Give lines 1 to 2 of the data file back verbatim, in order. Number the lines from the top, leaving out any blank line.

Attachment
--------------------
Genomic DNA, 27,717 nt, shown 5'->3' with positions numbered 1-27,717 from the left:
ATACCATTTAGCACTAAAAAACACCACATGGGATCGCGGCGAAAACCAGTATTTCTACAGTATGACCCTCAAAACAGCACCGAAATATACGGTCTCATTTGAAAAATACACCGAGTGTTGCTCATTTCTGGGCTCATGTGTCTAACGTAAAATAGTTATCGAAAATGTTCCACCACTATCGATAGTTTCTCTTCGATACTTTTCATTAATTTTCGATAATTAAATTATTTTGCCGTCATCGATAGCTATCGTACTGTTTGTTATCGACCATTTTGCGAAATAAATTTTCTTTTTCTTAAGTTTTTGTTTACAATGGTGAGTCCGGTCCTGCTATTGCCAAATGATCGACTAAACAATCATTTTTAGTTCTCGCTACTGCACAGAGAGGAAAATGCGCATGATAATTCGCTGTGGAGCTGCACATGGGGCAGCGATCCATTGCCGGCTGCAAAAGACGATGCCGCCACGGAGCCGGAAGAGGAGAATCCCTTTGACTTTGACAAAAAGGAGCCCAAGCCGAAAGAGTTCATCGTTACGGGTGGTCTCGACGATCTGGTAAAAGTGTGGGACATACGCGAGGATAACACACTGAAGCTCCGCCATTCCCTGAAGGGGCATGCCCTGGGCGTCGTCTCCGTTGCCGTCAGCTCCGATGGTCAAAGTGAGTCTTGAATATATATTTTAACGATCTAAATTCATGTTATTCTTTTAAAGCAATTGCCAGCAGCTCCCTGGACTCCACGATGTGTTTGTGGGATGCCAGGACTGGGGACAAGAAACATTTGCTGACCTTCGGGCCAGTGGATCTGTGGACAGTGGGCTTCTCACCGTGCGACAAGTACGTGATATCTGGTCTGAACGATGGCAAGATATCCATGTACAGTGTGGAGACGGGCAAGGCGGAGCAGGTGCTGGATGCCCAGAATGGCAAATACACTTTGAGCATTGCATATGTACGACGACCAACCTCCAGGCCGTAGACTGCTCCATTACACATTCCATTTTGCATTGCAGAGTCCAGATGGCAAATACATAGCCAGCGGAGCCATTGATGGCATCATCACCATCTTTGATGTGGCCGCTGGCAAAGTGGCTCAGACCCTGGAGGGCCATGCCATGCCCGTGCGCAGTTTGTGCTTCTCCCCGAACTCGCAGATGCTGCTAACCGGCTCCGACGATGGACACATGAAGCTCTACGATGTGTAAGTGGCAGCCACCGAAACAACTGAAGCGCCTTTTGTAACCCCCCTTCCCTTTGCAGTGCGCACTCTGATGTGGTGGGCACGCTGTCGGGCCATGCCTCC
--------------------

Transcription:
Genomic DNA, 27,717 nt, shown 5'->3' with positions numbered 1-27,717 from the left:
ATACCATTTAGCACTAAAAAACACCACATGGGATCGCGGCGAAAACCAGTATTTCTACAGTATGACCCTCAAAACAGCACCGAAATATACGGTCTCATTTGAAAAATACACCGAGTGTTGCTCATTTCTGGGCTCATGTGTCTAACGTAAAATAGTTATCGAAAATGTTCCACCACTATCGATAGTTTCTCTTCGATACTTTTCATTAATTTTCGATAATTAAATTATTTTGCCGTCATCGATAGCTATCGTACTGTTTGTTATCGACCATTTTGCGAAATAAATTTTCTTTTTCTTAAGTTTTTGTTTACAATGGTGAGTCCGGTCCTGCTATTGCCAAATGATCGACTAAACAATCATTTTTAGTTCTCGCTACTGCACAGAGAGGAAAATGCGCATGATAATTCGCTGTGGAGCTGCACATGGGGCAGCGATCCATTGCCGGCTGCAAAAGACGATGCCGCCACGGAGCCGGAAGAGGAGAATCCCTTTGACTTTGACAAAAAGGAGCCCAAGCCGAAAGAGTTCATCGTTACGGGTGGTCTCGACGATCTGGTAAAAGTGTGGGACATACGCGAGGATAACACACTGAAGCTCCGCCATTCCCTGAAGGGGCATGCCCTGGGCGTCGTCTCCGTTGCCGTCAGCTCCGATGGTCAAAGTGAGTCTTGAATATATATTTTAACGATCTAAATTCATGTTATTCTTTTAAAGCAATTGCCAGCAGCTCCCTGGACTCCACGATGTGTTTGTGGGATGCCAGGACTGGGGACAAGAAACATTTGCTGACCTTCGGGCCAGTGGATCTGTGGACAGTGGGCTTCTCACCGTGCGACAAGTACGTGATATCTGGTCTGAACGATGGCAAGATATCCATGTACAGTGTGGAGACGGGCAAGGCGGAGCAGGTGCTGGATGCCCAGAATGGCAAATACACTTTGAGCATTGCATATGTACGACGACCAACCTCCAGGCCGTAGACTGCTCCATTACACATTCCATTTTGCATTGCAGAGTCCAGATGGCAAATACATAGCCAGCGGAGCCATTGATGGCATCATCACCATCTTTGATGTGGCCGCTGGCAAAGTGGCTCAGACCCTGGAGGGCCATGCCATGCCCGTGCGCAGTTTGTGCTTCTCCCCGAACTCGCAGATGCTGCTAACCGGCTCCGACGATGGACACATGAAGCTCTACGATGTGTAAGTGGCAGCCACCGAAACAACTGAAGCGCCTTTTGTAACCCCCCTTCCCTTTGCAGTGCGCACTCTGATGTGGTGGGCACGCTGTCGGGCCATGCCTCC